@@mod[param][i]

... i-th component of vector parameter param of model mod. Temperatures:

@@@temp

... circuit global temperature in degrees celsius

@@@tnom

... global nominal temperature in degrees celsius for instance and model parameter recalculation

@@@tempk

... circuit global temperature in Kelvins

@@@tnomk

... global nominal temperature in Kelvins for instance and model parameter recalculation. In case dec/oct/lin is ommited, step is the linear step size. In case dec/oct is used, step is the number of points per decade/octave. In case lin is used, step is the number of points in range between start and stop (for 10, 11 points are evaluated including start and stop point). Examples:

dc @r1[resistance] 1m 1meg dec 10

... sweep resistance for instance r1 from 1m to 1meg, 10 points per decade

dc @@rm[rsh] 50 90 lin 100

... sweep rsh for model rm from 50 to 90 with 100 equidistant steps

dc @@@temp -20 50 0.01

... sweep global temperature from -20 to 50 (degrees celsius), step is 0.01

Improved let syntax.

Left hand side can now be specified using the following syntax:

let plot.vector[index1]...[indexn] = expression

Examples:

let dc2.a[3] = 5

... vector a in plot dc2, assign 5 to 4th e lement

let dc2.a = vector(5)

... assign a vector with elements 0..4 to vector 'a' in plot 'dc2' An arbitrary expression can be used for index. If plot name is ommited, the referenced vector is created or modified in current plot. Instance/model parameters can be altered using the let command:

let @r1[resistance] = 5000

... set parameter resistance for instance 'r1' to 5000

let @@rm[tc1] = 0.05

... set model parameter 'tc1' for model 'rm' to 0.05. The syntax for parameters is the same as with the dc analysis. Index into a vector parameter can be an arbitrary expression:

let @v1[coeffs][2*1] = 0.01

... set 3rd element of parameter 'coeffs' for instance 'v1' to 0.01. In special case of assigning vector to a scalar (one component of another vector) vector will be assigned to subsequent indices from the specified element. The vector on the left hand side will not be resized. For instance:

let a = vector(5)

... assign a = (0; 1; 2; 3; 4)

let b = vector(2)

... assign b = (0; 1)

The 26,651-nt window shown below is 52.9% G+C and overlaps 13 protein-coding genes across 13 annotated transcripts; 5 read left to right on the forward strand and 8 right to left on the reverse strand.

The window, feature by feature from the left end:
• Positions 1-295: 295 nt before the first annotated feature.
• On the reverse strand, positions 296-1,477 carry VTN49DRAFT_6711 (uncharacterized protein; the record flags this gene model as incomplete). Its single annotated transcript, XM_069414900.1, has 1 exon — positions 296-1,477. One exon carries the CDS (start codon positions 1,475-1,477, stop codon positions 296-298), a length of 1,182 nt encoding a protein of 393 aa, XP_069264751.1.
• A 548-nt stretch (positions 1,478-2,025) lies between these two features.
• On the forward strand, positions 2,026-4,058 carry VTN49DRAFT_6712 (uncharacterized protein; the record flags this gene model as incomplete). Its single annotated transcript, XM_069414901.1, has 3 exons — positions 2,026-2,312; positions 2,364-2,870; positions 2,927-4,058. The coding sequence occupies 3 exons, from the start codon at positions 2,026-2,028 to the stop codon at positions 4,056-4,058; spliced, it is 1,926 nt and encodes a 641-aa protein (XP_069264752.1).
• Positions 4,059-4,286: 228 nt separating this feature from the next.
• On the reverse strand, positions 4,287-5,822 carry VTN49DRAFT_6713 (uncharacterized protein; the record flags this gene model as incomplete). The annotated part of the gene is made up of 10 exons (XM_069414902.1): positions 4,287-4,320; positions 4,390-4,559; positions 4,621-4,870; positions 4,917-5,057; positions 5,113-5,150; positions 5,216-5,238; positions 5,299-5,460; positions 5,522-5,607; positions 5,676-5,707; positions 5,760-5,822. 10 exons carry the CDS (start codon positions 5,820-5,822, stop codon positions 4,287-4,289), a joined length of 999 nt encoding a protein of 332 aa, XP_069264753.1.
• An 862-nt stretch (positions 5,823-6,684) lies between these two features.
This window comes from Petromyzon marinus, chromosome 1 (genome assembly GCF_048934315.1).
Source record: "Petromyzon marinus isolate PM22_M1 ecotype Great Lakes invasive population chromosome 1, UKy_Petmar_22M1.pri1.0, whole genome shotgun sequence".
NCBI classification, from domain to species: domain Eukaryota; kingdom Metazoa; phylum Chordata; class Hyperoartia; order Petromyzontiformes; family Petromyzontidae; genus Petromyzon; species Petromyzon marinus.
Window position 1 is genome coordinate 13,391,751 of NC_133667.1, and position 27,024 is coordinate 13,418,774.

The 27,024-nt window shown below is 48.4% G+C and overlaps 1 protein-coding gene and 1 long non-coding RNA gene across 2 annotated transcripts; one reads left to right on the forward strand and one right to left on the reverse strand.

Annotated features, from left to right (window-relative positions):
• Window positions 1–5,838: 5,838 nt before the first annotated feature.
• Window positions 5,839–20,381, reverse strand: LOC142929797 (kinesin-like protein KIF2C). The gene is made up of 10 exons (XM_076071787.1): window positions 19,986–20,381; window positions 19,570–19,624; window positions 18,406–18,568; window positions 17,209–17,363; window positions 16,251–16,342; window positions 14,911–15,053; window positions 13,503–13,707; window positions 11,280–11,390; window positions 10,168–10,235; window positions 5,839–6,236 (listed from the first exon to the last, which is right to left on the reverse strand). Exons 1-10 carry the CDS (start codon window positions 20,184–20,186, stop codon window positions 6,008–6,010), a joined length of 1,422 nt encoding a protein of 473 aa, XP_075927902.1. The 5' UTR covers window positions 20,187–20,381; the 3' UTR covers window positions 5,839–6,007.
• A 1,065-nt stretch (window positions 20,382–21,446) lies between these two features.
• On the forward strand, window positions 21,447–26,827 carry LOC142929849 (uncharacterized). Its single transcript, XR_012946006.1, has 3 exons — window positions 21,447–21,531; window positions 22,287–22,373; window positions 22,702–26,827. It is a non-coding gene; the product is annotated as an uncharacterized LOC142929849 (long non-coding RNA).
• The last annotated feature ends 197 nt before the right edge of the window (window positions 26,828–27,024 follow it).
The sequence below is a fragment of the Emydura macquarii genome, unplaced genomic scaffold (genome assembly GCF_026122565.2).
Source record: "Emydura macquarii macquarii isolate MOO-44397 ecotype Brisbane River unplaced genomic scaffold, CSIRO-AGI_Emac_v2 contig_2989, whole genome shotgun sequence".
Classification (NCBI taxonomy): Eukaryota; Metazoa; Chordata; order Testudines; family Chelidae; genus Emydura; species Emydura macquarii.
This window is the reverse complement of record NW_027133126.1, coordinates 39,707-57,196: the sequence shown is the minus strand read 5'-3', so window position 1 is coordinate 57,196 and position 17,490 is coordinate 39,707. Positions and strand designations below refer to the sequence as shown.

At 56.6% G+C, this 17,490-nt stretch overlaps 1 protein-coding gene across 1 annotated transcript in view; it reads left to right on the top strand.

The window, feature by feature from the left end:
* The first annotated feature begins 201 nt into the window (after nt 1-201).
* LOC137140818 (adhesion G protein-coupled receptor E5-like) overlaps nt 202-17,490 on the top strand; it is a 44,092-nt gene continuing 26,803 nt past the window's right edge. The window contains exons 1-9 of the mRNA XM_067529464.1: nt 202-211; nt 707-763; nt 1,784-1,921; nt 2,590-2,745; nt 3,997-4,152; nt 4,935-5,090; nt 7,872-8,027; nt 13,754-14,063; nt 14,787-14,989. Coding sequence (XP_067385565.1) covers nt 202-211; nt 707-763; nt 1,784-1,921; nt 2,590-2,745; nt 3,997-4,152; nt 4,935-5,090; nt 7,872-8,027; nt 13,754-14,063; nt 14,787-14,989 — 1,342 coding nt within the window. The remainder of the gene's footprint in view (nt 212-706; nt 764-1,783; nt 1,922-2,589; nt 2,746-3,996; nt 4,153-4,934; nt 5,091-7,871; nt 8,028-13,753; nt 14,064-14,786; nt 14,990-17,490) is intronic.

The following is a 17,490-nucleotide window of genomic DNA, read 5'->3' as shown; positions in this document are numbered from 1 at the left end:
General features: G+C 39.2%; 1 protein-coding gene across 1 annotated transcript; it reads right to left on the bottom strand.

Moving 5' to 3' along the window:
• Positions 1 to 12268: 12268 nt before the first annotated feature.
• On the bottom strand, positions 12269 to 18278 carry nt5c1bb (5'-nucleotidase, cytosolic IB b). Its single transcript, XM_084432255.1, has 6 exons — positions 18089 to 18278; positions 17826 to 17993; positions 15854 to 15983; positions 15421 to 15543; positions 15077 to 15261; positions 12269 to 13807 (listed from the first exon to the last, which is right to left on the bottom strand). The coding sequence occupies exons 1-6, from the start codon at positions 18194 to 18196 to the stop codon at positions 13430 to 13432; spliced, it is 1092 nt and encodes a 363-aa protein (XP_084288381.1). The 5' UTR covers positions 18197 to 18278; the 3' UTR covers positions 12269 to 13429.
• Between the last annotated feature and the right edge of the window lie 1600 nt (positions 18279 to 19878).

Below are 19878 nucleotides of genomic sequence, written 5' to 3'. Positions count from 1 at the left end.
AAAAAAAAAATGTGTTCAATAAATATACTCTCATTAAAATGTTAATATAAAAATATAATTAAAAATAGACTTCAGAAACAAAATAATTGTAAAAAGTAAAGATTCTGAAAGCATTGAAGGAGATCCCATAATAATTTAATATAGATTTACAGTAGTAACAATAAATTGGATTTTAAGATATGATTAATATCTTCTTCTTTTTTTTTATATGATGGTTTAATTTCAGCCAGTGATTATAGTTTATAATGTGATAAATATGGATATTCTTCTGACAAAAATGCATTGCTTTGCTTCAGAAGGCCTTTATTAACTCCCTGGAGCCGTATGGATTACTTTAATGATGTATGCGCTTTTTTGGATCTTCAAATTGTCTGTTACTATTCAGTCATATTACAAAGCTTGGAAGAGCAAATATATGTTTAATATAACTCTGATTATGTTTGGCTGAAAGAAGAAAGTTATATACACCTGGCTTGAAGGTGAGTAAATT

let a[2] = b

... assign a = (0; 1; 0; 1; 4)

let b = vector(6)

... assign b = (0; 1; 2; 3; 4; 5)

let a[1] = b

... assign a = (0; 0; 1; 2; 3) To construct a vector from its components

let a=(10;20;30)
let b=(12;22;32;a;a*2;90)

b would now be a vector with the following elements: 12 22 32 10 20 30 20 40 60 90.

Extended syntax for subcircuit instances.

A particular device parameter in all instances of a specified subcircuit type can be accessed by the following syntax:

@inst:@subckt[param]

Examples. Loaded circuit netlist is:

...
x1 ... amp ...
x2 ... amp ...
...
.subckt amp ...
...
m1 ... w= ...
...
.ends
...

Command explanations:

let @m1:@amp[w] = 1u

... set width parameter of transistor m1 to 1um in all instances of subcircuit amp (@m1:x1[w] = @m1:x2[w] = 1um)

let a = @m1:@amp[w]

... assign scalar a to width parameter of the m1 transistor in the first instance of subcircuit amp (a = @m1:x1[w])

Extended syntax for vectors in expressions.

The extended syntax for vectors in expressions now is:

let c=dc1.a*2

... take vector a in plot dc1 and mutiply it by 2, assign the result to vector c in current plot

let c=dc1.a[2]*2

... vector a in plot dc1, take 3rd element, mutiply by 2 and assign the result to vector c in current plot

let c=a[2][3]*2

... a is a 2D vector, indices into this vector are 2 and 3. Another example:

let c=@r1[p][3]

... This will take the 4th element from vector @r1[p]. Assigning into a vector element for an instance/model parameter:

let @r1[p][3]=0.05

Of course such vectors can be referenced in other plots too:

let a=dc1.@r1[p]

Note again the use of braces in the above example when accessing a vector element:

let a=(dc1.@r1[p])[3]

Instance/model parameters can be used in expressions. Some examples:

let c=@r1[resistance]
let c=@@rm[tc1]
let c=@v1[coeffs]

... assign coeffs vector parameter value of instance v1 to c

let c=@v1[coeffs][2*1]

... assign coeffs vector parameter's 3rd element (from instance v1) to vector c

Display simulator information (analyses, devices, (user defined) nodes).

siminfo [analyses] [devices] [nodes] [all]

Code models are marked with '++'